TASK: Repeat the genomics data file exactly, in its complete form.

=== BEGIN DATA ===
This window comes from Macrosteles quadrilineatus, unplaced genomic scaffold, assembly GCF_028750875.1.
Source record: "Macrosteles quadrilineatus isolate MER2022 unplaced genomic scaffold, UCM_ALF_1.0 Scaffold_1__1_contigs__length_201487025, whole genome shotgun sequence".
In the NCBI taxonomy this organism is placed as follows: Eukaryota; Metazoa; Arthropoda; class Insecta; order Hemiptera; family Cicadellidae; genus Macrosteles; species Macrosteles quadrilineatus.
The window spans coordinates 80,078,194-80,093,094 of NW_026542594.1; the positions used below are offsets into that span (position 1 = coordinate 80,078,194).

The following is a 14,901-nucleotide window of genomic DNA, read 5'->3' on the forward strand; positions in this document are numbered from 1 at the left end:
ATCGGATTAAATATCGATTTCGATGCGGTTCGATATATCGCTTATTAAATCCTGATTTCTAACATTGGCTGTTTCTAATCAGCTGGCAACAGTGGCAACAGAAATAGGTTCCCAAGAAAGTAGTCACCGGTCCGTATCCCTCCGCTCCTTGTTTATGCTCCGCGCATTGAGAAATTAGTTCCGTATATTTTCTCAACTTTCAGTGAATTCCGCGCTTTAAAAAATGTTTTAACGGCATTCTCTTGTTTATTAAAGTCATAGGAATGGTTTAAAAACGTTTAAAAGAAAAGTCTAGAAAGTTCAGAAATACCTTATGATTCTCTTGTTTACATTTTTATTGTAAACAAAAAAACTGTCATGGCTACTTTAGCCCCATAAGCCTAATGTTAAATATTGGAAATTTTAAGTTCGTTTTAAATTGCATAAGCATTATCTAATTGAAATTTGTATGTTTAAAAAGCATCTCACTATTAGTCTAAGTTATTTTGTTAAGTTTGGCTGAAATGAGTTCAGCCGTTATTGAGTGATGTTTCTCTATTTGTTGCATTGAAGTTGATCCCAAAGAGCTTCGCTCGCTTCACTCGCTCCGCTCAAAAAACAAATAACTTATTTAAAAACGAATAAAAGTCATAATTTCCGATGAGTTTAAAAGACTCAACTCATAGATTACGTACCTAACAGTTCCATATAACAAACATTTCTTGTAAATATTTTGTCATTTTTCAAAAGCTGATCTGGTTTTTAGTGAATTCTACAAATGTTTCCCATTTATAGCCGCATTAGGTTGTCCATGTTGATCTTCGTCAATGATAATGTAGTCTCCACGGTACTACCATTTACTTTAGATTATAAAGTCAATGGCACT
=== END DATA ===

This window comes from Macrosteles quadrilineatus, unplaced genomic scaffold, assembly GCF_028750875.1.
Source record: "Macrosteles quadrilineatus isolate MER2022 unplaced genomic scaffold, UCM_ALF_1.0 Scaffold_1__1_contigs__length_201487025, whole genome shotgun sequence".
In the NCBI taxonomy this organism is placed as follows: Eukaryota; Metazoa; Arthropoda; class Insecta; order Hemiptera; family Cicadellidae; genus Macrosteles; species Macrosteles quadrilineatus.
The window spans coordinates 80,078,194-80,093,094 of NW_026542594.1; the positions used below are offsets into that span (position 1 = coordinate 80,078,194).

The following is a 14,901-nucleotide window of genomic DNA, read 5'->3' on the forward strand; positions in this document are numbered from 1 at the left end:
ATCGGATTAAATATCGATTTCGATGCGGTTCGATATATCGCTTATTAAATCCTGATTTCTAACATTGGCTGTTTCTAATCAGCTGGCAACAGTGGCAACAGAAATAGGTTCCCAAGAAAGTAGTCACCGGTCCGTATCCCTCCGCTCCTTGTTTATGCTCCGCGCATTGAGAAATTAGTTCCGTATATTTTCTCAACTTTCAGTGAATTCCGCGCTTTAAAAAATGTTTTAACGGCATTCTCTTGTTTATTAAAGTCATAGGAATGGTTTAAAAACGTTTAAAAGAAAAGTCTAGAAAGTTCAGAAATACCTTATGATTCTCTTGTTTACATTTTTATTGTAAACAAAAAAACTGTCATGGCTACTTTAGCCCCATAAGCCTAATGTTAAATATTGGAAATTTTAAGTTCGTTTTAAATTGCATAAGCATTATCTAATTGAAATTTGTATGTTTAAAAAGCATCTCACTATTAGTCTAAGTTATTTTGTTAAGTTTGGCTGAAATGAGTTCAGCCGTTATTGAGTGATGTTTCTCTATTTGTTGCATTGAAGTTGATCCCAAAGAGCTTCGCTCGCTTCACTCGCTCCGCTCAAAAAACAAATAACTTATTTAAAAACGAATAAAAGTCATAATTTCCGATGAGTTTAAAAGACTCAACTCATAGATTACGTACCTAACAGTTCCATATAACAAACATTTCTTGTAAATATTTTGTCATTTTTCAAAAGCTGATCTGGTTTTTAGTGAATTCTACAAATGTTTCCCATTTATAGCCGCATTAGGTTGTCCATGTTGATCTTCGTCAATGATAATGTAGTCTCCACGGTACTACCATTTACTTTAGATTATAAAGTCAATGGCACT